29. Load "An Act for the more effectual preventing and punishing the conspiracy and insurrection of negro and other slaves"  in Main Image Viewer
  30. Load "An Act for the more effectual preventing and punishing the conspiracy and insurrection of negro and other slaves"  in Main Image Viewer

Suggested Teaching Instructions

11.1 COLONIAL FOUNDATIONS (1607– 1763): European colonization in North America prompted cultural contact and exchange between diverse peoples; cultural differences and misunderstandings at times led to conflict. A variety of factors contributed to the development of regional differences, including social and racial hierarchies, in colonial America. (Standards: 1, 2, 3, 4, 5; Themes: MOV, TCC, GEO, GOV, ECO, EXCH)
11.1b A number of factors influenced colonial economic development, social structures, and labor systems, causing variation by region.
Students will analyze slavery as a deeply established component of the colonial economic system and social structure, indentured servitude vs. slavery, the increased concentration of slaves in the South, and the development of slavery as a racial institution.
Essential Questions
What were the historical circumstances surrounding the development of slavery in New York and its gradual end?
 
Social Studies Practices
• Cite specific textual evidence to support analysis of primary and secondary sources, connecting insights gained from specific details to an understanding of the text as a whole.
• Determine the central ideas or information of a primary or secondary source; provide an accurate summary that makes clear the relationships among the key details and ideas.
• Determine the meaning of words and phrases as they are used in a text, including analyzing how an author uses and refines the meaning of a key term over the course of a text.
• Analyze in detail how a complex primary source is structured, including how key sentences, paragraphs, and larger portions of the text contribute to the whole.
• Integrate information from diverse sources, both primary and secondary, into a coherent understanding of an idea or event, noting discrepancies among sources.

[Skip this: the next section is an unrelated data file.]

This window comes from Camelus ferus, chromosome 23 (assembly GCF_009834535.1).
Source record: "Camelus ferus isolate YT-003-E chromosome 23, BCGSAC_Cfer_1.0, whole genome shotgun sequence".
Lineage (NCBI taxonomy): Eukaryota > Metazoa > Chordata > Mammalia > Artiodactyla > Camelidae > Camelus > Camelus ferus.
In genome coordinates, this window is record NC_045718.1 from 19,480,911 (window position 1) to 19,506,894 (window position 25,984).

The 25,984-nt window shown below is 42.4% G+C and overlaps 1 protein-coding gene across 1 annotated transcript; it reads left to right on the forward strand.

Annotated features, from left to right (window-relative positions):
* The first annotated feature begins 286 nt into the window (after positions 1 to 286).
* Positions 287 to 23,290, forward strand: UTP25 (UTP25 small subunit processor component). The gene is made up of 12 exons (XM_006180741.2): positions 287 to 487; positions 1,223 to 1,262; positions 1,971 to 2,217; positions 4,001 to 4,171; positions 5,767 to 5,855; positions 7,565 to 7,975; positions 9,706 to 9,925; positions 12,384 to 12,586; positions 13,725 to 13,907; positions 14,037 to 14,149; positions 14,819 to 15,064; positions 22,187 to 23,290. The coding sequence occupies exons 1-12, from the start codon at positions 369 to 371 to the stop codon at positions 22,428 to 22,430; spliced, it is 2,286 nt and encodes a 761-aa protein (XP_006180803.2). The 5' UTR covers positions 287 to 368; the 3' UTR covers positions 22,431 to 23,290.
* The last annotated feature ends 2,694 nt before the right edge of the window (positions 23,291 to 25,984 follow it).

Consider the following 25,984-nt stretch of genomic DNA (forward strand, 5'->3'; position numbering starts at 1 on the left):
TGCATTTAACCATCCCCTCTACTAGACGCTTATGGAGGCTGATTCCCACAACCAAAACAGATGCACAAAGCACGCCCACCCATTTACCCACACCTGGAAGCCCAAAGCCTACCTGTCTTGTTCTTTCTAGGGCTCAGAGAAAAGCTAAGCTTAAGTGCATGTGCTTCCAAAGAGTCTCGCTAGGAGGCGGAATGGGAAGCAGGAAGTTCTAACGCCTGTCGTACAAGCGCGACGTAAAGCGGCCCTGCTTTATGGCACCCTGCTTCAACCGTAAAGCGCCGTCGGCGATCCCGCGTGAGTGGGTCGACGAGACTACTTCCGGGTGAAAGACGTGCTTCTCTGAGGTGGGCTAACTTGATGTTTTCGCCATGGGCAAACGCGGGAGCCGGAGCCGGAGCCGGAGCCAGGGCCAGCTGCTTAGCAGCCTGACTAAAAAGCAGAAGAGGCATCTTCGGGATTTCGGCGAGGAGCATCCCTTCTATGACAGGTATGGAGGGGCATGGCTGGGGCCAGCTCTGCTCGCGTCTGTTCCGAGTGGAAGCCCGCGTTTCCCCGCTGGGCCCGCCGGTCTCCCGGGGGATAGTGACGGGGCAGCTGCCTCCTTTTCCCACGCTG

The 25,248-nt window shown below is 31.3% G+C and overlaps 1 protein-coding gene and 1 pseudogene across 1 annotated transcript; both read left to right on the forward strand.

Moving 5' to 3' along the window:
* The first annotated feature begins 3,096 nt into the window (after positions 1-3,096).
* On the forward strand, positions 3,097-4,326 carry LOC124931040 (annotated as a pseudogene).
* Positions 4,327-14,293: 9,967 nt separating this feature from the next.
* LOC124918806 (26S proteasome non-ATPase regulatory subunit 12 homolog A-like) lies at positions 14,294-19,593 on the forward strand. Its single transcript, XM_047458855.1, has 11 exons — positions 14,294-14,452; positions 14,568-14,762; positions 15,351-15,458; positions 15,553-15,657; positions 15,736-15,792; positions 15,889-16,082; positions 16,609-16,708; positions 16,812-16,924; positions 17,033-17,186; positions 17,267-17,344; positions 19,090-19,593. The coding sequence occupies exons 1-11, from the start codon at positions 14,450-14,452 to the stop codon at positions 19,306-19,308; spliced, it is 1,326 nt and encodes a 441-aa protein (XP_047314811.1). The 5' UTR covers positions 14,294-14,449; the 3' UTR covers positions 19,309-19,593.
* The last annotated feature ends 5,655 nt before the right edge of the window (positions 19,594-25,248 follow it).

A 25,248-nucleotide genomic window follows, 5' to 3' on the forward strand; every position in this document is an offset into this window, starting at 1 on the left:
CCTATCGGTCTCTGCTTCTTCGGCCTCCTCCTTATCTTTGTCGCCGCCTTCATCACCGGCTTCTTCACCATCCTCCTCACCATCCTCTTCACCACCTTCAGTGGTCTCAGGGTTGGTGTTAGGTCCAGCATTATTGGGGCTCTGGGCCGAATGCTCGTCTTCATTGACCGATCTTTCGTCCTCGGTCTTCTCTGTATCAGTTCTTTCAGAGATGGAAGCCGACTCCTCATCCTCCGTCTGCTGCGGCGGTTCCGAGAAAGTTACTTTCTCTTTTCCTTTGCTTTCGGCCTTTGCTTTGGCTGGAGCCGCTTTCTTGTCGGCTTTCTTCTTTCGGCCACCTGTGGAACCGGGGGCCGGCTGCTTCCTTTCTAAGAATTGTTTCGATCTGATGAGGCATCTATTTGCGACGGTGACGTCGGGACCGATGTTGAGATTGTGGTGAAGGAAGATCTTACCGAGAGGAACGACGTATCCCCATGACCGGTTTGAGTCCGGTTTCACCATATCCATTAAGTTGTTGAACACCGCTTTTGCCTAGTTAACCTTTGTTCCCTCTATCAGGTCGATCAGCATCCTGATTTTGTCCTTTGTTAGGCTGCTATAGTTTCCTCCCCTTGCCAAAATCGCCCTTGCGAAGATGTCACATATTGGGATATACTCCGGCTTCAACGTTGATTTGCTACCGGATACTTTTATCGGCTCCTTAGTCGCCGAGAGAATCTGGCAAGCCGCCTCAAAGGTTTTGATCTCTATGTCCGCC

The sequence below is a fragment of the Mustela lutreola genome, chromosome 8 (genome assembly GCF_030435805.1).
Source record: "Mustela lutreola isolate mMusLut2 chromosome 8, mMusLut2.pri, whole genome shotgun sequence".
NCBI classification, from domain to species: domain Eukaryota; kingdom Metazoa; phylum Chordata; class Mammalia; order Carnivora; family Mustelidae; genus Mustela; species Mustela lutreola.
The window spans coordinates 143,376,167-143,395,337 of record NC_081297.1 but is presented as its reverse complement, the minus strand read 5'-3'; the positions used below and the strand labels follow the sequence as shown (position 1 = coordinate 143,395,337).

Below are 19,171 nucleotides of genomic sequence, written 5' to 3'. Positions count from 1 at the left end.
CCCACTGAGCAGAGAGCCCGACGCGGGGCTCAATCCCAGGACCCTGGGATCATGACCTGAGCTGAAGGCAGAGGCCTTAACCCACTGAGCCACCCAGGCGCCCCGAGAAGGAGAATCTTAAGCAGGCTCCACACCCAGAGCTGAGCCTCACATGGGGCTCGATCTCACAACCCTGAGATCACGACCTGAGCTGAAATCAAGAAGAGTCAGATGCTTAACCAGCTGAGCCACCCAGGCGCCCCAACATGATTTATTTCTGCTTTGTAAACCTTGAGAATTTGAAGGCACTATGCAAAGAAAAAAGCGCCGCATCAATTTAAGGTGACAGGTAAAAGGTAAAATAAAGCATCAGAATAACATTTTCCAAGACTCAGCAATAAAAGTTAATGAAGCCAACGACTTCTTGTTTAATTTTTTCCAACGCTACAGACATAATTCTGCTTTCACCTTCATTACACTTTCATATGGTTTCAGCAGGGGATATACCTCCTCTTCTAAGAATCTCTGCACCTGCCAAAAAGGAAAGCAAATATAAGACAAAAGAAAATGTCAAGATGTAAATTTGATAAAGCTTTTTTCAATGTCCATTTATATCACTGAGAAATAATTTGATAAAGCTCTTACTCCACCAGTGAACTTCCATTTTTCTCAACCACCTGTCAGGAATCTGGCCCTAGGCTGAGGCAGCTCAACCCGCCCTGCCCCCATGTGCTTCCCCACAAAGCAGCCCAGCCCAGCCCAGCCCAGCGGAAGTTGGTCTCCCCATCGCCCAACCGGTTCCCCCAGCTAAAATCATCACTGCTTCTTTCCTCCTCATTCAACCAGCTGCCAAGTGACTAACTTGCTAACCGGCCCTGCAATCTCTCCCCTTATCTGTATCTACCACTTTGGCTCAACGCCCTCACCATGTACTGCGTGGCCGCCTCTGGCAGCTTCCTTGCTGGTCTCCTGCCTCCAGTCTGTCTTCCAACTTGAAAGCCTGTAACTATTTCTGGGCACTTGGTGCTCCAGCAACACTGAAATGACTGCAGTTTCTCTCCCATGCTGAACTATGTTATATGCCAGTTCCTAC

• Write informative/explanatory texts, including the narration of historical events.
• Draw evidence from informational texts to support analysis, reflection, and research.
 
Students will understand the events leading to the end of slavery in New York State.
Student will be able to demonstrate their understanding of the history of slavery in New York State through a final project of their choosing.
 
Lesson 1: Slavery in Colonial New York
Documents: 
1. Will of Rachel Bogardus (1781)
2. New York Slave Code (1730)
 
Lesson 2: Gradual Emancipation in New York
Documents:
1. Manumission of Mink (1795)
2. Gradual Emancipation Act (1799)
 
Lesson 3: Resistance to Slavery in New York
Documents:
1. Runaway Advertisement (1823)
2. Killis Broadside (1807)
3. Killis Letter (1816)
 
Lesson 4: Freed African Americans in New York
Documents:
1. Erie Canal Census Record from Montgomery County (1855)
2. 19th Century African American Voting Rights
 
Summative Assessment
 
Task: Describe the historical circumstances surrounding slavery in New York and explain the impact of Gradual Abolition. 
 
Process: You must fulfill the task requirements by completing one of the following projects
1. Designing a museum exhibit
2. Writing an essay
3. Creating an illustrated timeline